Saturday 24 August 2019

6,000 face cancellations as three-day strike looms

The industrial action is affecting patient and client services across 38 hospitals and healthcare facilities (Brian Lawless/PA)
The industrial action is affecting patient and client services across 38 hospitals and healthcare facilities (Brian Lawless/PA)

Anne-Marie Walsh and Eilish O'Regan

More than 6,000 hospital patients are at risk of having their treatments and procedures cancelled as striking health staff vow to ramp up their pay row with a three-day walkout next week.

Siptu is also threatening to escalate the industrial action even further with a five-day stoppage between Monday and Friday the following week.

It follows yesterday's damaging strike action by 10,000 healthcare support staff in 38 hospitals, which led to thousands of patients having surgeries and investigations cancelled.

Hospital emergency consultants warned a three-day strike would pose serious dangers to patients in A&E departments and could not be tolerated.

Spokeswoman Dr Emily O'Conor, A&E consultant in Connolly Hospital Dublin, said it was very hard to maintain services yesterday despite all staff stepping in to do duties such as cleaning up vomit and bodily fluids, and bringing blood products to resuscitation patients.

"For parts of the hospital that cannot postpone care the three-day strike cannot happen. If it does, emergency departments need a derogation," she warned.

But the dispute may worsen as 24-hour strikes are scheduled next Tuesday, Wednesday and Thursday and industrial action could spread to 58 hospitals and healthcare facilities by the end of next month.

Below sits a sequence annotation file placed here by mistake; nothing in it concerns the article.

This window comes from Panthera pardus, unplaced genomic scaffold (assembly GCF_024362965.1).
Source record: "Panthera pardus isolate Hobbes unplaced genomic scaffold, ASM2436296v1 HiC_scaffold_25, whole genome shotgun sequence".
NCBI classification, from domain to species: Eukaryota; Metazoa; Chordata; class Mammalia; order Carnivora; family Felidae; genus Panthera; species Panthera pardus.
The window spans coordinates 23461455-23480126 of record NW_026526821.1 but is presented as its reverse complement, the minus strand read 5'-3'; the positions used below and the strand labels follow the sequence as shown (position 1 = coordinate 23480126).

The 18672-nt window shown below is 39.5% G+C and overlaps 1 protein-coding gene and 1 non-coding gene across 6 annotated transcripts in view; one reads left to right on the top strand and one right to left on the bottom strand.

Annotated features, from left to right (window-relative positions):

All the children's hospitals and care of the elderly and intellectual disability facilities could be hit as the union has threatened to ballot another 10,000 staff for strike action.

The first 24-hour strike by staff, including porters, healthcare assistants and chefs, led to 2,000 patients having appointments for surgery, scope investigations and outpatient care postponed.

Managers, doctors and nurses had to help feed patients and transfer them between wards.

Families spent hours providing care to loved ones and brought in meals from home to supplement the sandwiches and soup that some hospitals were reduced to serving.

Siptu health divisional organiser Paul Bell warned that next week's strikes will not be deferred despite fresh talks at the Workplace Relations Commission today.

He also revealed that the union plans to escalate industrial action to a five-day strike the following week, and warned that contingency cover may not be as generous.

"The three strikes next week are extremely likely to go ahead. If we ballot, all of the children's hospitals, care of the elderly facilities and intellectual disability facilities will be included. We are talking about probably another 10,000 people," he said. "It will take some moderation of the employer's attitude to make progress."

He accused the Government of attempting to dismantle a job evaluation process that is at the core of the dispute.

The support staff want pay rises between €1,500 and €3,000 they say they are due under the assessment.

"It's more serious than money at this stage," he added.

He said the Department of Public Expenditure wants to change the evaluation scheme so those moving to a higher payscale would only jump one increment rather than two.

The union says €19m is due but only €1.2m was offered. Government sources insisted more than €7m was on the table.

Siptu may be seizing an opportunity to assert itself after the Irish Nurses and Midwives Organisation scored a major victory with a deal worth more than €35m following strikes earlier this year.

But the Government wants to rein in its pay bill that is set to peak at €18.7bn this year, €1bn higher than last year.

Irish Independent

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